Interiors: The Magic of Millwork
Add charm and personality to your home with custom-created pieces.
Custom millwork can be a home’s most defining feature. From shutters and brackets on the outside of a house to crown moldings and cabinets within, millwork is a way to express personality, add beauty and make your home your own.
“There’s a lot more to interior millwork than wall treatments,” says Leah Glade, chief project manager for Hal Collums Construction, which runs Central City Millworks. “You can really enhance the character of your home.”
What should you think about when considering custom millwork? Here are a few places to start.
Style and Design
Glade recommends exploring styles of millwork that complement your house’s period or style: for example, choosing a Craftsman-style kitchen for a Craftsman-style home, or classical moldings for a Queen Anne-style construction. Relying on a single style throughout is the easiest way to keep a home cohesive.
However, that rule isn’t set in stone. It’s possible to mix and match styles of building construction and millwork to create a feel that’s all your own. Glade sees this approach often. “Because New Orleans is so rich in architecture, I feel like a lot of people who are interested in houses have some innate knowledge about [architecture],” she says. “They might not know the exact terminology, but a lot of people can see that a lot of architectural styles fit together. When you have a design statement like that, it can give your house an immediate voice.”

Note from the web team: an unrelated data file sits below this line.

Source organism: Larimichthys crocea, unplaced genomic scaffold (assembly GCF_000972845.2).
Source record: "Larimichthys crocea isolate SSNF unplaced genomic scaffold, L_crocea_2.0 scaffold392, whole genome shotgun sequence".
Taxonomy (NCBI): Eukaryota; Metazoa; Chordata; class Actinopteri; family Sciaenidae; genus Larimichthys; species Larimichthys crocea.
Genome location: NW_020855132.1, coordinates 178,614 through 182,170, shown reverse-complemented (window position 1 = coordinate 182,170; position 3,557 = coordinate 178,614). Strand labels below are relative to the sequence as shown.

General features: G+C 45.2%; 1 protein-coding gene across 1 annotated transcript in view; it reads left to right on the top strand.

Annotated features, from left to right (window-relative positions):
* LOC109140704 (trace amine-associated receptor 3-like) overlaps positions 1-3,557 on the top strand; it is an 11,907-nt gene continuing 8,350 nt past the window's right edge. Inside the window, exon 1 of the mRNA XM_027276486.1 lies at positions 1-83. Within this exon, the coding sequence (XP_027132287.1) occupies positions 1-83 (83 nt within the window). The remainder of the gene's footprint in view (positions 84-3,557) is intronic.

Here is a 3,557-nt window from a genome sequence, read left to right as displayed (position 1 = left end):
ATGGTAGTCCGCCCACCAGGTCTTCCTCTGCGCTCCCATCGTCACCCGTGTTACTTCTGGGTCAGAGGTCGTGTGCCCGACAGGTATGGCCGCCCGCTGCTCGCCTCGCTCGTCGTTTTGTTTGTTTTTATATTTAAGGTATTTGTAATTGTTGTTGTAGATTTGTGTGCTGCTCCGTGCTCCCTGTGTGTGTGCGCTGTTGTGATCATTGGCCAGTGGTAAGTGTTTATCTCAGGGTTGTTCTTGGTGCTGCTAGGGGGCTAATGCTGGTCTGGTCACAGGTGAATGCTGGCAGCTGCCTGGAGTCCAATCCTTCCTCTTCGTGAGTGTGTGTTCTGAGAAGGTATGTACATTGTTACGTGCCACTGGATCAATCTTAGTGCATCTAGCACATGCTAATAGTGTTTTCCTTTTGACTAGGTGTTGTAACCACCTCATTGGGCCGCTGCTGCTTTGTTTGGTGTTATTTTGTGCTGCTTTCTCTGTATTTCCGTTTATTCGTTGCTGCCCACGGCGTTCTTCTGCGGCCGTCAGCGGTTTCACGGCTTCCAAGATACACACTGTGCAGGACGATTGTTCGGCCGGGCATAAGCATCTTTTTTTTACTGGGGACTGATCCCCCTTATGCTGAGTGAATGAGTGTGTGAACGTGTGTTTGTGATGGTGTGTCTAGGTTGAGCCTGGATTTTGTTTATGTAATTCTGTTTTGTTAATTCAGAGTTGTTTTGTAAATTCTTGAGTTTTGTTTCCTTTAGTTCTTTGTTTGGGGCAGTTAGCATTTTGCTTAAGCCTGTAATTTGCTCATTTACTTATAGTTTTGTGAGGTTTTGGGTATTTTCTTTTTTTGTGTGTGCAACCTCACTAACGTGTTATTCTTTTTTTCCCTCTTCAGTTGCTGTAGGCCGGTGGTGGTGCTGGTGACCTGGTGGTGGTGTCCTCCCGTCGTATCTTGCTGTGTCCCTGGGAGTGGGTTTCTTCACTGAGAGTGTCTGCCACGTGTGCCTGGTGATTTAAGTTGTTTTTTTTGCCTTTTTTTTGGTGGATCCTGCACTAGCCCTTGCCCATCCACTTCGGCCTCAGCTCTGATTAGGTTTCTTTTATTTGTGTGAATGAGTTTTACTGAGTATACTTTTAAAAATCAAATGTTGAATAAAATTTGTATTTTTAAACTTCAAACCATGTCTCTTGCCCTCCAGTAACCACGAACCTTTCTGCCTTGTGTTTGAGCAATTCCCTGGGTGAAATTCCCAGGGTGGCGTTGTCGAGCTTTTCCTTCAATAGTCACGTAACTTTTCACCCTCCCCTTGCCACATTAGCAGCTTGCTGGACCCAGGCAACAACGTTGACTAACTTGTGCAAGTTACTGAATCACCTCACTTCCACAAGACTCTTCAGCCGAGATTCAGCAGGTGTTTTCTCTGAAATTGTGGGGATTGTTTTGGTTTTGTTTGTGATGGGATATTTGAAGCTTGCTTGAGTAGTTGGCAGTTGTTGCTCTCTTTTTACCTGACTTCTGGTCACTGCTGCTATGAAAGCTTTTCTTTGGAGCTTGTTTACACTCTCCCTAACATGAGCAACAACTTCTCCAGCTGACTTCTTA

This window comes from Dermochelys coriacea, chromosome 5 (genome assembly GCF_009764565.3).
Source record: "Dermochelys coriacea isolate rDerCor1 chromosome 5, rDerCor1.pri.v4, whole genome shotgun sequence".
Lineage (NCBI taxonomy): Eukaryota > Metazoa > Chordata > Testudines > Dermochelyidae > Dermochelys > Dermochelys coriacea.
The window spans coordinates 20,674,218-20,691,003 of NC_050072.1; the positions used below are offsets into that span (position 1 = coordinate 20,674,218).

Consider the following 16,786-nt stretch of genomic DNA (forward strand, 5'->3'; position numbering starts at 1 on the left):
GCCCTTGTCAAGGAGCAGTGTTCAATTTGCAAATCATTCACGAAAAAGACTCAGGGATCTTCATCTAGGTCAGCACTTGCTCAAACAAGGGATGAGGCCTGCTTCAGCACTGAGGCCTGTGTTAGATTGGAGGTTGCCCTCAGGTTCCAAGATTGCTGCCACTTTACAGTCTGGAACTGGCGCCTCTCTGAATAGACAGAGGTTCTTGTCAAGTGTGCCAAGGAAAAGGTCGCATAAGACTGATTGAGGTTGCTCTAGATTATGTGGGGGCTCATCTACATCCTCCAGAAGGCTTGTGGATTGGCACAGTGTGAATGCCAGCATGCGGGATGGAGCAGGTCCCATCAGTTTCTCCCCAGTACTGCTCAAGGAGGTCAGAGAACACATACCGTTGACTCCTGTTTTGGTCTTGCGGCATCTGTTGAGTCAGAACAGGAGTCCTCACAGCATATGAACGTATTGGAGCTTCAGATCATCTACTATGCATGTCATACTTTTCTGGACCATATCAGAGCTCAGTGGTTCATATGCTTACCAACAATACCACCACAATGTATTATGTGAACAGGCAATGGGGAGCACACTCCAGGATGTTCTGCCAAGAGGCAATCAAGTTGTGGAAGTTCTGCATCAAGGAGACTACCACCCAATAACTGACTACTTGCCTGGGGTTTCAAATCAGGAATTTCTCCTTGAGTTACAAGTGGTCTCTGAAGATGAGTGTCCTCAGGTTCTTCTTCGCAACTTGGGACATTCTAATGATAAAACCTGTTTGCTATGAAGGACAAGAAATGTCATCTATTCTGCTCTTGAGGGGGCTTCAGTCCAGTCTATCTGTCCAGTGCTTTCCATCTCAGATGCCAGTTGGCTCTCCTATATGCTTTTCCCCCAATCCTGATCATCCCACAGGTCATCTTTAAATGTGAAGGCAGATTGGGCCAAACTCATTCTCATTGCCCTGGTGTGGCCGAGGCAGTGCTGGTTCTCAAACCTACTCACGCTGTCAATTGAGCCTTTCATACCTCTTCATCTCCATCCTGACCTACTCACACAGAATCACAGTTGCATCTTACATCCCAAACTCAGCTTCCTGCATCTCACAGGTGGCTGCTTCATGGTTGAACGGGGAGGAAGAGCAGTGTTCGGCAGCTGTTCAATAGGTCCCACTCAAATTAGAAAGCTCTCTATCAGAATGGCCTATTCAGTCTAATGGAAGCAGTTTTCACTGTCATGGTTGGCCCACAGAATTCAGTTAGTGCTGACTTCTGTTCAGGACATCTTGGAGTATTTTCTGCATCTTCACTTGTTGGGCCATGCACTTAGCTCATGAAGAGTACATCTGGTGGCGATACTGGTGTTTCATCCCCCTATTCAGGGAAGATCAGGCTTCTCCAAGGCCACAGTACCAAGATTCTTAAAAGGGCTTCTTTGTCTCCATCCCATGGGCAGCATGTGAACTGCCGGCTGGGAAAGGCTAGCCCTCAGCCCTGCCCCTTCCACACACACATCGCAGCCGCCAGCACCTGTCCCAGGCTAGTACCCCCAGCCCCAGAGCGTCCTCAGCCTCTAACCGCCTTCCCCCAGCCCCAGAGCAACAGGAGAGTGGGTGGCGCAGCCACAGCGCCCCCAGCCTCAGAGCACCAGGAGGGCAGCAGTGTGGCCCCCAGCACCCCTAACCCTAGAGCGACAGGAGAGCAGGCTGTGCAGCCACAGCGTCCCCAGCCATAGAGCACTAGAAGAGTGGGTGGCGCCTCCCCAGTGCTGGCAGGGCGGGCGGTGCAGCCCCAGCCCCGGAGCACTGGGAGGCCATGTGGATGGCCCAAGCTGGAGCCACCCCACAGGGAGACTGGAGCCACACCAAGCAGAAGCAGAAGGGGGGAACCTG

Bottom line: Find a style you like, and decide whether it will work with your space.
Make it Your Own
The wood you choose for your custom millwork will have a huge impact on the pieces’ final character. “There’s an incredible range of options, both natural wood and manufactured,” Glade explains.
Specialty woods, like cypress, can lend a unique touch. For a more raw, natural look, reclaimed wood is excellent. Reclaimed heart pine, in particular, is especially good for flooring, as its age makes it harder and more durable than younger pine. That’s not to mention that reclaimed wood tells a story.
“The floor has this incredible history,” Glade says. “It’s not inexpensive — but if you’re interested in ‘green’ building options, that’s a great one.”
Consider whether you plan to paint or stain. If painting, you may choose a manufactured wood option, like medium-density fiberboard. Staining can add warm or cool tones to your base wood, setting the tone of a room.
Bottom line: Your designer or project manager can help you find an option that fits both your home and your budget.
One of the benefits of custom millwork is the ability to accent or downplay areas of your home. Scale is a huge factor in this type of visual manipulation. For example, to avoid the effect of your home’s high ceilings dwarfing your kitchen cabinetry, you’d size up the cabinets.
On the other hand, you can use more ornate millwork pieces to draw attention to areas you love, like a central fireplace or a big, gorgeous window.
“That’s the nice thing about custom millwork and custom cabinetry,” Glade says. “You can make it your own.”